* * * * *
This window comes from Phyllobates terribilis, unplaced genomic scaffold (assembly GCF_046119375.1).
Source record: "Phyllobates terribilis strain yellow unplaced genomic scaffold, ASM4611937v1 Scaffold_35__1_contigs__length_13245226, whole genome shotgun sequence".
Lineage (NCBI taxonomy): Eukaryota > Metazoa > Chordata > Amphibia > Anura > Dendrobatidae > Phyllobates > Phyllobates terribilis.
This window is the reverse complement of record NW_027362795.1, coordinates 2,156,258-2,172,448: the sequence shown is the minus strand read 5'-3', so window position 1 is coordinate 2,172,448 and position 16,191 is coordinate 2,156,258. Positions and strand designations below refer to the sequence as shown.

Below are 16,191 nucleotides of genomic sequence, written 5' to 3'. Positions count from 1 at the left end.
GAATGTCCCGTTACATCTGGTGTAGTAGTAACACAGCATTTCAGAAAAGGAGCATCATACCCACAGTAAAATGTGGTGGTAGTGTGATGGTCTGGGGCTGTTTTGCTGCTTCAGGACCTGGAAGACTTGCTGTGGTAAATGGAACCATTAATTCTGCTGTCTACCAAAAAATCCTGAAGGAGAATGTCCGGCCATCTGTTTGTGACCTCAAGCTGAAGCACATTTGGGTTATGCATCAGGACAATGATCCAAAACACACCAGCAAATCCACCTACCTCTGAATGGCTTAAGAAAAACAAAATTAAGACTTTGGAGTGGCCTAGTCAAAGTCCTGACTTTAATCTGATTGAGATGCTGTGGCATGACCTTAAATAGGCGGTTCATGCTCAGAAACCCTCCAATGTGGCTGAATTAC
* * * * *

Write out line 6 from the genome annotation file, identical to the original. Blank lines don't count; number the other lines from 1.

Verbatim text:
GAATGTCCCGTTACATCTGGTGTAGTAGTAACACAGCATTTCAGAAAAGGAGCATCATACCCACAGTAAAATGTGGTGGTAGTGTGATGGTCTGGGGCTGTTTTGCTGCTTCAGGACCTGGAAGACTTGCTGTGGTAAATGGAACCATTAATTCTGCTGTCTACCAAAAAATCCTGAAGGAGAATGTCCGGCCATCTGTTTGTGACCTCAAGCTGAAGCACATTTGGGTTATGCATCAGGACAATGATCCAAAACACACCAGCAAATCCACCTACCTCTGAATGGCTTAAGAAAAACAAAATTAAGACTTTGGAGTGGCCTAGTCAAAGTCCTGACTTTAATCTGATTGAGATGCTGTGGCATGACCTTAAATAGGCGGTTCATGCTCAGAAACCCTCCAATGTGGCTGAATTAC